Even before the 2022 Atlantic Hurricane season officially started on June 1st, a record was broken.
Hurricane Agatha, the first storm of the season, became the strongest May hurricane to ever make landfall in the eastern Pacific basin on Monday afternoon as a Category 2 storm. The storm killed at least 11 people, and an additional 20 remain missing in southern Mexico. Only two hurricanes in 2013 and in 1971 have made landfall in Mexico during the month of May.
Now having rapidly weakened, its remnants will cause life-threatening flash floods and be absorbed by a low-level cyclonic gyre over southeastern Mexico. That means there is potential to reach tropical storm strength, and if this happens, the first named storm of hurricane season will emerge and be called Alex.
Forecasters at NOAA’s (National Oceanic and Atmospheric Administration) Climate Prediction Center, are predicting a 65% chance of an above-normal hurricane activity season, which will last through November 30th and likely be the seventh consecutive year of an above-average hurricane season. Several climate factors including warmer-than-average sea surface temperatures in the Atlantic Ocean and Caribbean Sea, the ongoing La Niña, climate change impacts, and more, all contribute to the increased activity.
As the season begins, numerous communities are still rebuilding their lives not only from last year’s hurricane season, but from hurricanes years prior, which for those unaffected remain a forgotten memory now. Almost two years after Hurricane Sally, experts say residents in Pensacola, Florida haven’t bounced back. Local response efforts have been hampered by the pandemic, in addition to supply line backlogs across the U.S. causing contracted projects to be two years behind schedule. Historically speaking, the Florida Gulf Coast will be key to watch right now in June, since it’s especially susceptible to tropical systems early on in the season.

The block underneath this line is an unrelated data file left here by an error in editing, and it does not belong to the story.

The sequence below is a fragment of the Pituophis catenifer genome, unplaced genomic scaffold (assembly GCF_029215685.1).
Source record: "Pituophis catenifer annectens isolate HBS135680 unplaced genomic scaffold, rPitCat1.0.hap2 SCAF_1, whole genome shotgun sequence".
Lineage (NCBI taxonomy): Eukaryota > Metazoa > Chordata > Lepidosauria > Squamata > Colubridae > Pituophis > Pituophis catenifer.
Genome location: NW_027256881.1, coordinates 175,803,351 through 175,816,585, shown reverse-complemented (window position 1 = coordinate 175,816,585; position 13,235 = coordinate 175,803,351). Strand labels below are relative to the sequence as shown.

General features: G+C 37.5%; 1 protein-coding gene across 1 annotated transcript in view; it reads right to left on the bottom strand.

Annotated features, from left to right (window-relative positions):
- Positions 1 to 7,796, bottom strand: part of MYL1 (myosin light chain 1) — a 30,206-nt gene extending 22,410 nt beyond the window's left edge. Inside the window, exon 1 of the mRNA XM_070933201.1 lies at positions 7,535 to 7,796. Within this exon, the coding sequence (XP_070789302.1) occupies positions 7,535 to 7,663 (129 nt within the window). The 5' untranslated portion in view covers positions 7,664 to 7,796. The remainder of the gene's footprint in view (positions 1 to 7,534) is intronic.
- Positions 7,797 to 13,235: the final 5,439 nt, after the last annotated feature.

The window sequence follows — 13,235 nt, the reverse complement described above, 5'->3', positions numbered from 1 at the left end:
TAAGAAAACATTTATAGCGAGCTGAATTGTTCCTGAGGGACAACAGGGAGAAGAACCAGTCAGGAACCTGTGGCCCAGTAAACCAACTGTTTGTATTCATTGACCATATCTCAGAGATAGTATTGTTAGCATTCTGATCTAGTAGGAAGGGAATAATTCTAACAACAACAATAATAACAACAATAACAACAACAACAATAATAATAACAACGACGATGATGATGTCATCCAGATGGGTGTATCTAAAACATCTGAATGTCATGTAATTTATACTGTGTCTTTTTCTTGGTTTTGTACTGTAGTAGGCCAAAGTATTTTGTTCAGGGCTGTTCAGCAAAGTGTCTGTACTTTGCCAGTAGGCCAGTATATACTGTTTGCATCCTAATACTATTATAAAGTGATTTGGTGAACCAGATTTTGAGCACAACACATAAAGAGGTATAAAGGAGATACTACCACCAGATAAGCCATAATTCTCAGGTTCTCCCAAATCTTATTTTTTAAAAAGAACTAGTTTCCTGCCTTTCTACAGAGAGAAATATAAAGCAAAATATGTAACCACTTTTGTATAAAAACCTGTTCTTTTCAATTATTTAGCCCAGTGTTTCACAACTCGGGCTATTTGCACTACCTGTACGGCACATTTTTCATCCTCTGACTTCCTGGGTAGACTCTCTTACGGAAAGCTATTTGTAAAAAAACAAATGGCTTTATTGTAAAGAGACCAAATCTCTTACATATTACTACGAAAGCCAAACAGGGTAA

Similarly, for communities impacted by last year’s Hurricane Ida in Louisiana where Airlink is continuing to support the long-term recovery efforts of our nonprofit partners, Bayou residents have a ‘long way to go’ to rebuild. Bayou Community Foundation (BCF) Executive Director, Jennifer Armand said last month, “The damage is extensive, and we still have a lot of people who are hurting, and they don’t know where to go or who to turn to.” Despite it being 9 months since Ida, ‘some areas look like they were hit yesterday. It’s impossible to drive more than a few hundred feet without seeing piles of debris or a storm-battered building with its roof blown off.’
For other parts of the state ravaged by Ida, especially those with black and low-income residents, there is ongoing worry that federal funding won’t reach community members to rebuild, as is the case for homeowners in Ironton, Louisiana. Time and time again in disaster planning, it has been shown that money is shifted away from the areas and people most in need.